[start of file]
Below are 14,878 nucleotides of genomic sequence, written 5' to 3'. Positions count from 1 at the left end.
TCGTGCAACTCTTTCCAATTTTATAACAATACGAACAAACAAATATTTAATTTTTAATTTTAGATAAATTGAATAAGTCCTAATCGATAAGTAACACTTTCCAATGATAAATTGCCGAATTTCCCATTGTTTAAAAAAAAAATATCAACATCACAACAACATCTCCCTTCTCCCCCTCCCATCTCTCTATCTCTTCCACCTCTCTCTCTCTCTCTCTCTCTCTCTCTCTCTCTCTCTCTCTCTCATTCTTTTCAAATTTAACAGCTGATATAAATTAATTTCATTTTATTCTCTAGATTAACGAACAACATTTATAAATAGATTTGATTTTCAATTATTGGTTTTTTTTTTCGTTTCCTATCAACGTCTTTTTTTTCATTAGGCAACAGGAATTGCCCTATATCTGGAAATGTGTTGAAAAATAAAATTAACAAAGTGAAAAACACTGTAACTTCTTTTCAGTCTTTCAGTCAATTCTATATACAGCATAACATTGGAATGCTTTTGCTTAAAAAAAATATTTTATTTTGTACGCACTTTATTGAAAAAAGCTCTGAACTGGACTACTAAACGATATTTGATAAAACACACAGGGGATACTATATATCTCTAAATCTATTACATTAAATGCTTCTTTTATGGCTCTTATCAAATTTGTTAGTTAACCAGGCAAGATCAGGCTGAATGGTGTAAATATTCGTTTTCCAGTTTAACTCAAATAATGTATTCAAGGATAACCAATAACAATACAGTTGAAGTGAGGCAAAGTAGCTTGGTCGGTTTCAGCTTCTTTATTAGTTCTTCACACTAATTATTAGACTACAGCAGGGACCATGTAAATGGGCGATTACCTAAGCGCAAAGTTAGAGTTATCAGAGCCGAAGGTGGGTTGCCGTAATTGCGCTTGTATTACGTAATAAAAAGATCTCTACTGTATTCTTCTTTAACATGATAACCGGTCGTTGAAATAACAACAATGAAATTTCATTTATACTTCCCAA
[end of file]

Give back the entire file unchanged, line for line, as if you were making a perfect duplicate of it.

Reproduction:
Below are 14,878 nucleotides of genomic sequence, written 5' to 3'. Positions count from 1 at the left end.
TCGTGCAACTCTTTCCAATTTTATAACAATACGAACAAACAAATATTTAATTTTTAATTTTAGATAAATTGAATAAGTCCTAATCGATAAGTAACACTTTCCAATGATAAATTGCCGAATTTCCCATTGTTTAAAAAAAAAATATCAACATCACAACAACATCTCCCTTCTCCCCCTCCCATCTCTCTATCTCTTCCACCTCTCTCTCTCTCTCTCTCTCTCTCTCTCTCTCTCTCTCTCTCTCATTCTTTTCAAATTTAACAGCTGATATAAATTAATTTCATTTTATTCTCTAGATTAACGAACAACATTTATAAATAGATTTGATTTTCAATTATTGGTTTTTTTTTTCGTTTCCTATCAACGTCTTTTTTTTCATTAGGCAACAGGAATTGCCCTATATCTGGAAATGTGTTGAAAAATAAAATTAACAAAGTGAAAAACACTGTAACTTCTTTTCAGTCTTTCAGTCAATTCTATATACAGCATAACATTGGAATGCTTTTGCTTAAAAAAAATATTTTATTTTGTACGCACTTTATTGAAAAAAGCTCTGAACTGGACTACTAAACGATATTTGATAAAACACACAGGGGATACTATATATCTCTAAATCTATTACATTAAATGCTTCTTTTATGGCTCTTATCAAATTTGTTAGTTAACCAGGCAAGATCAGGCTGAATGGTGTAAATATTCGTTTTCCAGTTTAACTCAAATAATGTATTCAAGGATAACCAATAACAATACAGTTGAAGTGAGGCAAAGTAGCTTGGTCGGTTTCAGCTTCTTTATTAGTTCTTCACACTAATTATTAGACTACAGCAGGGACCATGTAAATGGGCGATTACCTAAGCGCAAAGTTAGAGTTATCAGAGCCGAAGGTGGGTTGCCGTAATTGCGCTTGTATTACGTAATAAAAAGATCTCTACTGTATTCTTCTTTAACATGATAACCGGTCGTTGAAATAACAACAATGAAATTTCATTTATACTTCCCAA